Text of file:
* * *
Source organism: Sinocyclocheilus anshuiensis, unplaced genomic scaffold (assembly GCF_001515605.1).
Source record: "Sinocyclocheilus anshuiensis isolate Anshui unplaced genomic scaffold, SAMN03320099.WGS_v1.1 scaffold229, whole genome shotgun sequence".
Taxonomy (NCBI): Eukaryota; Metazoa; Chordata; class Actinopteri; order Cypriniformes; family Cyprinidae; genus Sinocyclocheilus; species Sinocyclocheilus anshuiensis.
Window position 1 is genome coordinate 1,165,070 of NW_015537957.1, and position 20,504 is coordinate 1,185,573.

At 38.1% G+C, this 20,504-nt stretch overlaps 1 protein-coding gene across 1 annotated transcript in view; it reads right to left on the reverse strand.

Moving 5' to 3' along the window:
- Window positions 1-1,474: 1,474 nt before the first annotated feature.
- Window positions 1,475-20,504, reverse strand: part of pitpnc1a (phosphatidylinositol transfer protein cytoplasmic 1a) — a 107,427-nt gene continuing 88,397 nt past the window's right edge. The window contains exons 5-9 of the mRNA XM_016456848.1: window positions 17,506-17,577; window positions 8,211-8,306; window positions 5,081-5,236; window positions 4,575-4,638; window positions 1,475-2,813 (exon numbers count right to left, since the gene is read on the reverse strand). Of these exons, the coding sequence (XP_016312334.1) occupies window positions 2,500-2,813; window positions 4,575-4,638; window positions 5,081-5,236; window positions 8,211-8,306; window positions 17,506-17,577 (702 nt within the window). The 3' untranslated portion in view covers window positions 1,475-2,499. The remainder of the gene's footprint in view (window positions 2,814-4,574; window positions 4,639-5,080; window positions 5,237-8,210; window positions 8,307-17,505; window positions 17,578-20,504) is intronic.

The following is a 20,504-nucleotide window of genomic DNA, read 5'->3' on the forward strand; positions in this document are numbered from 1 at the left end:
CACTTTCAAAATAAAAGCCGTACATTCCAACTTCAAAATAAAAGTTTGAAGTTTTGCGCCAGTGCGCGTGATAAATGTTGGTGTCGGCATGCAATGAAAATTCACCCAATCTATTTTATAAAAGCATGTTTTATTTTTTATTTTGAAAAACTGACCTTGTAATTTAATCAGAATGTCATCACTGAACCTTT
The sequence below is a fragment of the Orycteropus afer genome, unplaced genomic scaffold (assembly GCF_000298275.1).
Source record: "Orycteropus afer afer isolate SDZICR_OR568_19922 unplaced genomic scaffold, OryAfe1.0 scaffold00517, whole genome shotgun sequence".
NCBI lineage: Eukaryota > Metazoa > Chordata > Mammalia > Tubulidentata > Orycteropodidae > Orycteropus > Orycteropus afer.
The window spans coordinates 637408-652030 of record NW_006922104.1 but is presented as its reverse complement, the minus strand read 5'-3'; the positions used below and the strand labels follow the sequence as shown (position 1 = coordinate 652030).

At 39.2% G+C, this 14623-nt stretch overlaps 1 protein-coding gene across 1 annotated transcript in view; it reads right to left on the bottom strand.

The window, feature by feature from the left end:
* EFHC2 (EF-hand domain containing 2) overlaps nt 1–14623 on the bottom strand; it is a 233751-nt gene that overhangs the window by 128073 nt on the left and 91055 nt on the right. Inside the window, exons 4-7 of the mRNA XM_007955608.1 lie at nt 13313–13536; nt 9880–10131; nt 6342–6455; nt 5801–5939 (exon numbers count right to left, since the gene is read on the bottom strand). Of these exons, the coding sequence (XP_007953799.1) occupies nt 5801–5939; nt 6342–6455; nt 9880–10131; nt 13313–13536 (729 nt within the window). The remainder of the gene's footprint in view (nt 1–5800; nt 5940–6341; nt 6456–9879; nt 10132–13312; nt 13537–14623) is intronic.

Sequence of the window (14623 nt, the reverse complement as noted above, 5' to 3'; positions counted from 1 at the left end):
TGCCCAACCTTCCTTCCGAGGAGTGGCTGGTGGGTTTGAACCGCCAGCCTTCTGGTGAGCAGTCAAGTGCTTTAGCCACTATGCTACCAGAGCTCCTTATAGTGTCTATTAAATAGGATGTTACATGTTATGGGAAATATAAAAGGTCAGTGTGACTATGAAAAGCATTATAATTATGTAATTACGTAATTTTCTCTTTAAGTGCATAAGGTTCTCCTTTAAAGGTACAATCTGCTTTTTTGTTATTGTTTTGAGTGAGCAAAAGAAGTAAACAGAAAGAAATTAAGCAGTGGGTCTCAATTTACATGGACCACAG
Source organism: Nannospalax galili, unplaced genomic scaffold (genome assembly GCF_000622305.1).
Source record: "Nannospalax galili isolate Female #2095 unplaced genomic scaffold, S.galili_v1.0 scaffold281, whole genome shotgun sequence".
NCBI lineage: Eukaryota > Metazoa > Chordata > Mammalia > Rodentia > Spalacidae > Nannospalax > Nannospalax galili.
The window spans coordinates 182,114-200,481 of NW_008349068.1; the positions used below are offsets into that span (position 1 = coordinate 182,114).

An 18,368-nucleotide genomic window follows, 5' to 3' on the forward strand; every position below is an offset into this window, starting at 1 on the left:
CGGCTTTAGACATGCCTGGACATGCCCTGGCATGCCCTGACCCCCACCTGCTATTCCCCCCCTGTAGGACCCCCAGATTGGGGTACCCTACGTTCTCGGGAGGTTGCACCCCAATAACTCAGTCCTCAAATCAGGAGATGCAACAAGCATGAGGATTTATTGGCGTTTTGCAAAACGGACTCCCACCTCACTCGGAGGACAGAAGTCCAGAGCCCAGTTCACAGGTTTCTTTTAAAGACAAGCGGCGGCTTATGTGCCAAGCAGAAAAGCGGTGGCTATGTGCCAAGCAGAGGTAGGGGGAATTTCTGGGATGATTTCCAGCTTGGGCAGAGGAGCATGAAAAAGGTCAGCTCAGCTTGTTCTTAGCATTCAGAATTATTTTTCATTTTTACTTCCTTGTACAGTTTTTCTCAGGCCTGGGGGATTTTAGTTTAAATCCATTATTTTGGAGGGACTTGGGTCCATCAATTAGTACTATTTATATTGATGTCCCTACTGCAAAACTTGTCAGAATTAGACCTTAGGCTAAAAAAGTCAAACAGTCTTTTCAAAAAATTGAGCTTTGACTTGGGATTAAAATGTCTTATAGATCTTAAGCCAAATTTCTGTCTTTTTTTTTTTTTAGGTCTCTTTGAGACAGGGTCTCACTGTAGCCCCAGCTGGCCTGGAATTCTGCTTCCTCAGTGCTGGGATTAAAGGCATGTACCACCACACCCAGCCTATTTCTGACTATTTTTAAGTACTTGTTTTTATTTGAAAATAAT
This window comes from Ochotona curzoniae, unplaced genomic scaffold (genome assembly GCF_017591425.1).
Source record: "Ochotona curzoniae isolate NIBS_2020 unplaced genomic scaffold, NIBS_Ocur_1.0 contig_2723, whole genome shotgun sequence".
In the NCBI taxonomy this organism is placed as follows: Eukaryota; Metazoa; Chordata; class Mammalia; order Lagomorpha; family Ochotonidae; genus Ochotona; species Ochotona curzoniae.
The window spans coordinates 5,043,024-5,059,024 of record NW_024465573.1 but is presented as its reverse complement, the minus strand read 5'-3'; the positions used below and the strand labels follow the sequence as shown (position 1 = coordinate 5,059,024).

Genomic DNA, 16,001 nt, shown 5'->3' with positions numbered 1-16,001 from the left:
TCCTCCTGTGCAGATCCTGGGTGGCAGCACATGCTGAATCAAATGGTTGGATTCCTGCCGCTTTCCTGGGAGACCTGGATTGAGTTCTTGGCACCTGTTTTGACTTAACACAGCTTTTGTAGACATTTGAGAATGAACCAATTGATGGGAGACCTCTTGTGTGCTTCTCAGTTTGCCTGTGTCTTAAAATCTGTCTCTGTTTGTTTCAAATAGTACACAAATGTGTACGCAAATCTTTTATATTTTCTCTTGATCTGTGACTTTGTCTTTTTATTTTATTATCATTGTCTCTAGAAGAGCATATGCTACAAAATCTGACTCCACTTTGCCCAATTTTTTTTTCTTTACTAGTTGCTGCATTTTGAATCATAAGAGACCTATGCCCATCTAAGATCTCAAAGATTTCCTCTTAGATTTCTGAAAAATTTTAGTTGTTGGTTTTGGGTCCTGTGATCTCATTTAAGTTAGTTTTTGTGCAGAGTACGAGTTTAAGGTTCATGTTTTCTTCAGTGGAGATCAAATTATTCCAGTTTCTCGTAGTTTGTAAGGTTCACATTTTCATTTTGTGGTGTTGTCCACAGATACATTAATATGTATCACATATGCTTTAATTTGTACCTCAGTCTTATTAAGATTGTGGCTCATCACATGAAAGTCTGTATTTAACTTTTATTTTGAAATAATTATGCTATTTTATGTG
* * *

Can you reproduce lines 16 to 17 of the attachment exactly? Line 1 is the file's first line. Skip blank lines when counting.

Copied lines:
The window, feature by feature from the left end:
* EFHC2 (EF-hand domain containing 2) overlaps nt 1–14623 on the bottom strand; it is a 233751-nt gene that overhangs the window by 128073 nt on the left and 91055 nt on the right. Inside the window, exons 4-7 of the mRNA XM_007955608.1 lie at nt 13313–13536; nt 9880–10131; nt 6342–6455; nt 5801–5939 (exon numbers count right to left, since the gene is read on the bottom strand). Of these exons, the coding sequence (XP_007953799.1) occupies nt 5801–5939; nt 6342–6455; nt 9880–10131; nt 13313–13536 (729 nt within the window). The remainder of the gene's footprint in view (nt 1–5800; nt 5940–6341; nt 6456–9879; nt 10132–13312; nt 13537–14623) is intronic.